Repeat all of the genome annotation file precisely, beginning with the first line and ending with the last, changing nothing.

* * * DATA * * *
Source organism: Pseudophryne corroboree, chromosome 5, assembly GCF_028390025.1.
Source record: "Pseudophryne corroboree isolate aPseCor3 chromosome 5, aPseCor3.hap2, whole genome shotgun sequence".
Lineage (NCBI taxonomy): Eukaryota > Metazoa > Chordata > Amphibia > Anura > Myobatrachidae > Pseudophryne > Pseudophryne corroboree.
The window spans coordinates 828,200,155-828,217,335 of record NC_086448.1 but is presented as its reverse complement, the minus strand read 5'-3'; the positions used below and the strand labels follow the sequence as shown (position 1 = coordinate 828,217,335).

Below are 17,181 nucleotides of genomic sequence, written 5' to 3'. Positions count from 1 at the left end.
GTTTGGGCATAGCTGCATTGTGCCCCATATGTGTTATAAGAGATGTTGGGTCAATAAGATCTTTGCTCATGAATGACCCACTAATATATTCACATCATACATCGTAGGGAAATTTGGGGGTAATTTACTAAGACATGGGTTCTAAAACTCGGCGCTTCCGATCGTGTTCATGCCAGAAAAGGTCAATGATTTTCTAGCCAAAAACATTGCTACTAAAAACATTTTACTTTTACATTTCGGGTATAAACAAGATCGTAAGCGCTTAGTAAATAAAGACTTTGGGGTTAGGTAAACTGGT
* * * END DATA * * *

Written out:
Source organism: Pseudophryne corroboree, chromosome 5, assembly GCF_028390025.1.
Source record: "Pseudophryne corroboree isolate aPseCor3 chromosome 5, aPseCor3.hap2, whole genome shotgun sequence".
Lineage (NCBI taxonomy): Eukaryota > Metazoa > Chordata > Amphibia > Anura > Myobatrachidae > Pseudophryne > Pseudophryne corroboree.
The window spans coordinates 828,200,155-828,217,335 of record NC_086448.1 but is presented as its reverse complement, the minus strand read 5'-3'; the positions used below and the strand labels follow the sequence as shown (position 1 = coordinate 828,217,335).

Below are 17,181 nucleotides of genomic sequence, written 5' to 3'. Positions count from 1 at the left end.
GTTTGGGCATAGCTGCATTGTGCCCCATATGTGTTATAAGAGATGTTGGGTCAATAAGATCTTTGCTCATGAATGACCCACTAATATATTCACATCATACATCGTAGGGAAATTTGGGGGTAATTTACTAAGACATGGGTTCTAAAACTCGGCGCTTCCGATCGTGTTCATGCCAGAAAAGGTCAATGATTTTCTAGCCAAAAACATTGCTACTAAAAACATTTTACTTTTACATTTCGGGTATAAACAAGATCGTAAGCGCTTAGTAAATAAAGACTTTGGGGTTAGGTAAACTGGT